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What is Cultural Awareness, and Why Should I be
Talking About it in my Company?

Adrienne Sweetwater[i]

Núbia Vale Rodrigues[ii]

Juliana, a Brazilian manager at a start-up, was having difficulties explaining São Paulo’s work culture to her employees in Germany. In particular, that Brazilians are very flexible with their hours, often working late to avoid rush hour and regularly adjusting their schedules to meet the needs of their superiors.  On a recent project that was running behind schedule, Juliana carefully explained the context to her German Manager, providing why the German team would need to work later hours.  His reply, “No. Our team is not used to constant, last-minute changes; we need to stick to a previously defined, long-term plan to deliver our best results.  Time for unforeseen problems should be built into the initial planning stages so as not to cause project delays.”

The business wasn’t running any smoother in the company’s office in Shanghai.  Virtual team meetings were almost impossible to schedule due to time zone differences, and when they did occur, Juliana felt that the energy of the meetings was incredibly low.  While the Brazilians smiled frequently and made friendly conversation, she couldn’t engage the Chinese team members to talk or contribute easily.  The China project team felt a lack of clear orientation from headquarters regarding the project objectives and left meetings unclear about what was expected of them.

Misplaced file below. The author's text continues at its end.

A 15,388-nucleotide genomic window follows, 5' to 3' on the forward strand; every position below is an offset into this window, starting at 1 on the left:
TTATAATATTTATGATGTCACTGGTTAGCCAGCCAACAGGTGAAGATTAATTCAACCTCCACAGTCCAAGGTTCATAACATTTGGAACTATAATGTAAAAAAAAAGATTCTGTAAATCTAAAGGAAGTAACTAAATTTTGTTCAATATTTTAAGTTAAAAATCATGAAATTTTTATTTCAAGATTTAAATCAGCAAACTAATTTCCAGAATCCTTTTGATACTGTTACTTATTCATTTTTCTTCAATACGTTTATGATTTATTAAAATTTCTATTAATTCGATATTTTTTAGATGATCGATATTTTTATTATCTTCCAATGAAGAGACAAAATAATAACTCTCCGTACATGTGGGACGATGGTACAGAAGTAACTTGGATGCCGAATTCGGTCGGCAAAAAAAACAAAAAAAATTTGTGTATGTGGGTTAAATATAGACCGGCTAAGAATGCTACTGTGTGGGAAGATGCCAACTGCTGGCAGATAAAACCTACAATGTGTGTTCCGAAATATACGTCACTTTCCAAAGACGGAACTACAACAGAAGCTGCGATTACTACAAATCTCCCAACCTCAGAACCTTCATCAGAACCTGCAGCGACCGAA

Many companies, including us at Sidera Consult, are filled with examples of intercultural misunderstandings, some funny, some not so much. Our company works today with our teams worldwide, including Brazil, Argentina, Colombia, England, United States, India, Israel, South Africa, China, New Zealand. In addition to the multifaceted nature of the teams that bring together lawyers, economists, accountants, foreign affairs specialists, international business experts, engineers, and even psychologists, it is crucial to consider the cultural differences.

These diverse characteristics bring in a massive number of approaches, perceptions, advantages and challenges for multicultural teams.  Such differences can stabilise in day-to-day business routines without affecting the kaleidoscopic beauty that divergence and uniqueness bring. But, in other cases, they can cause severe damage to the workflow and environment. That is why we invite you to think about Cultural Awareness.


What is Cultural Awareness?

Technology and the globalised economy have enabled a diversity of connections between people in the most distant parts of the world. However, these increased ties in intercultural relations come with challenges intrinsic to variety.